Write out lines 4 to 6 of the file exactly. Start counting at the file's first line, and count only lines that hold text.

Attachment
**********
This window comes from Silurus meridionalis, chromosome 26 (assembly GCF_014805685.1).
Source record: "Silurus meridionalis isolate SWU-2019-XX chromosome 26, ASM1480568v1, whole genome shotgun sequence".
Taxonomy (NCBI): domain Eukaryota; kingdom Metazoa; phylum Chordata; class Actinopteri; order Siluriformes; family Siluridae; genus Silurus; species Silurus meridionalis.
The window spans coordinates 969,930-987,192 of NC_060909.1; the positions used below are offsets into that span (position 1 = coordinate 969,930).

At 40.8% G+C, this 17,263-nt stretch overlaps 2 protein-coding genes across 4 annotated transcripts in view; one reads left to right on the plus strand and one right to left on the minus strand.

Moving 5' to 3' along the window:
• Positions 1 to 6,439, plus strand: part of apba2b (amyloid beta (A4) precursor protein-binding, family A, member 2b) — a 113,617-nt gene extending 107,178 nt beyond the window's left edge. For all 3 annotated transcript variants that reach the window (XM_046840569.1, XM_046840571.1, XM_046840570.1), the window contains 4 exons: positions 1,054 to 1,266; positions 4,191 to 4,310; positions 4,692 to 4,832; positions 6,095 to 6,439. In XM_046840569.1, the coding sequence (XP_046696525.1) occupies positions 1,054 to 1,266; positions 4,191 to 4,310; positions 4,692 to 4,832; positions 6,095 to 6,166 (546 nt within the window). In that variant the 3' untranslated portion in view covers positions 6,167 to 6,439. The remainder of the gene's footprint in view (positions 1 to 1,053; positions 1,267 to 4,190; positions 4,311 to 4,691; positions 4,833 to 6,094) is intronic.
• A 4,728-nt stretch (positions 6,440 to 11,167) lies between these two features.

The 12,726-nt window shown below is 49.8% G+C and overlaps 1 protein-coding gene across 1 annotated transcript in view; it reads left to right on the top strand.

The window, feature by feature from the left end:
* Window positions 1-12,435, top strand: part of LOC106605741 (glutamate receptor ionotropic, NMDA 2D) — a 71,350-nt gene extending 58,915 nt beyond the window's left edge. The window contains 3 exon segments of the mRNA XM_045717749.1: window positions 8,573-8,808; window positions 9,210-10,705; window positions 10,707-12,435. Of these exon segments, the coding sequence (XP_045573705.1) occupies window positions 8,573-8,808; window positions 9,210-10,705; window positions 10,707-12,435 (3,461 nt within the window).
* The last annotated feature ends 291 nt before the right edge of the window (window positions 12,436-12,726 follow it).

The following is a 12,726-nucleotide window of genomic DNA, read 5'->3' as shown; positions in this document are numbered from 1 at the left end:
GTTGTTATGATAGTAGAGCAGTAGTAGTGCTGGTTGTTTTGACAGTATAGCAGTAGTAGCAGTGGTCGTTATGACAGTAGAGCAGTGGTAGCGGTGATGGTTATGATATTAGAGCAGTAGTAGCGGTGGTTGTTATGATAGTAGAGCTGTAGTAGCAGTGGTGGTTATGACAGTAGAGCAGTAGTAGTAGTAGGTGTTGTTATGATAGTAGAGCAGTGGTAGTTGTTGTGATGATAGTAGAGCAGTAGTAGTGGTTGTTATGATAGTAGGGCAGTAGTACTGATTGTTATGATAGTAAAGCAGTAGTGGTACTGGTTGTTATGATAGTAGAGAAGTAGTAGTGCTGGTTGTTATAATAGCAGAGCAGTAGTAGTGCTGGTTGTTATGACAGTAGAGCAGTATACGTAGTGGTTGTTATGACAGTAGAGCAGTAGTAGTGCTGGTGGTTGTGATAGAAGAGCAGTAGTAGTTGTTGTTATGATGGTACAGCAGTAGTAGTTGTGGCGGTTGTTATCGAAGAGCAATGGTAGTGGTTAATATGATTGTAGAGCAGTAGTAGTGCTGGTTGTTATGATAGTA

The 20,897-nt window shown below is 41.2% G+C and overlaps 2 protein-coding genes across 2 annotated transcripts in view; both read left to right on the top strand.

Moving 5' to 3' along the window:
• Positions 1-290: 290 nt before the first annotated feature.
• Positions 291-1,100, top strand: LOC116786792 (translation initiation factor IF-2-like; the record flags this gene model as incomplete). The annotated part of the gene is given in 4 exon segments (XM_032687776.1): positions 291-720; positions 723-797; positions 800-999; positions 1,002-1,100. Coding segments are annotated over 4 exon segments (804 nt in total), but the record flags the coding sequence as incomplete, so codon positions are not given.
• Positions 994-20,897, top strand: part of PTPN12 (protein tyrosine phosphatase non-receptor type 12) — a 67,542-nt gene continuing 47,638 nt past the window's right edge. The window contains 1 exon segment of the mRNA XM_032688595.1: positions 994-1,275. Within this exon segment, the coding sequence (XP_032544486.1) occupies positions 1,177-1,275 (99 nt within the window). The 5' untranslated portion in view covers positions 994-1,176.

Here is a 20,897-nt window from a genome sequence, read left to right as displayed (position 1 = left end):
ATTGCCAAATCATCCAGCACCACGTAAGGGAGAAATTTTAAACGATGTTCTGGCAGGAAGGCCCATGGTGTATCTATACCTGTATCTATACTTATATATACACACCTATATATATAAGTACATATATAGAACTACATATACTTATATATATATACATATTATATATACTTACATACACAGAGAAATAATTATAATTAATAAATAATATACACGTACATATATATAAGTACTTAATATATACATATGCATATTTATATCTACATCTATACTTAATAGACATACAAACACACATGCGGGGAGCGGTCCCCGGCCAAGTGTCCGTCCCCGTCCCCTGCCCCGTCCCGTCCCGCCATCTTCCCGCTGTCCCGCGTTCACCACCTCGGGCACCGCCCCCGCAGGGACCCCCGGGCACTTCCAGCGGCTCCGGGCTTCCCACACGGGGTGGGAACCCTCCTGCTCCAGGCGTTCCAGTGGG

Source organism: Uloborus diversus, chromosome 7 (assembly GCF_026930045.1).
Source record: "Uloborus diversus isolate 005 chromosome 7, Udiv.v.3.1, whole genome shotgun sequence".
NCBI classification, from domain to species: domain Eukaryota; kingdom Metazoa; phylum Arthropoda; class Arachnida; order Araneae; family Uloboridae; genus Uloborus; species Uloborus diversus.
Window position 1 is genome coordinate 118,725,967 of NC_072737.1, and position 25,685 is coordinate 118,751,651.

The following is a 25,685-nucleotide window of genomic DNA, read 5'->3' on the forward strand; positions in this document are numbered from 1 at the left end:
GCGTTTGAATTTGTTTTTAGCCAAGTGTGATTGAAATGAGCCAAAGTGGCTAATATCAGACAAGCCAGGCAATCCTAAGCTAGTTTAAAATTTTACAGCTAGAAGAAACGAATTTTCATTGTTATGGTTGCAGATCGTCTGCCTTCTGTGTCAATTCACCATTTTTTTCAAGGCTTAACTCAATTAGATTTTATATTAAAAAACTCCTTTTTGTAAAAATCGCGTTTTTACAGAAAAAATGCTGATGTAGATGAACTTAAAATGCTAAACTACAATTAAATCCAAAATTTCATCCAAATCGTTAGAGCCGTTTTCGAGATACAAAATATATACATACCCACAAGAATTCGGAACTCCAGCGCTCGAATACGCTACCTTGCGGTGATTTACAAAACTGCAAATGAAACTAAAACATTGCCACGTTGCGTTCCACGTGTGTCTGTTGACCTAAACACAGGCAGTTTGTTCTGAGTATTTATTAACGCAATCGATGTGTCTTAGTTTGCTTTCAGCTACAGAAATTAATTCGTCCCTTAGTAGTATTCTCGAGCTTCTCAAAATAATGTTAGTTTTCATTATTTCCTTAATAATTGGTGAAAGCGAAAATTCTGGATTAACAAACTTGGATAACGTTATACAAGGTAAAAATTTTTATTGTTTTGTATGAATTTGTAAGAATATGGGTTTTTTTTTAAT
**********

The window spans coordinates 969,930-987,192 of NC_060909.1; the positions used below are offsets into that span (position 1 = coordinate 969,930).

At 40.8% G+C, this 17,263-nt stretch overlaps 2 protein-coding genes across 4 annotated transcripts in view; one reads left to right on the plus strand and one right to left on the minus strand.

Moving 5' to 3' along the window: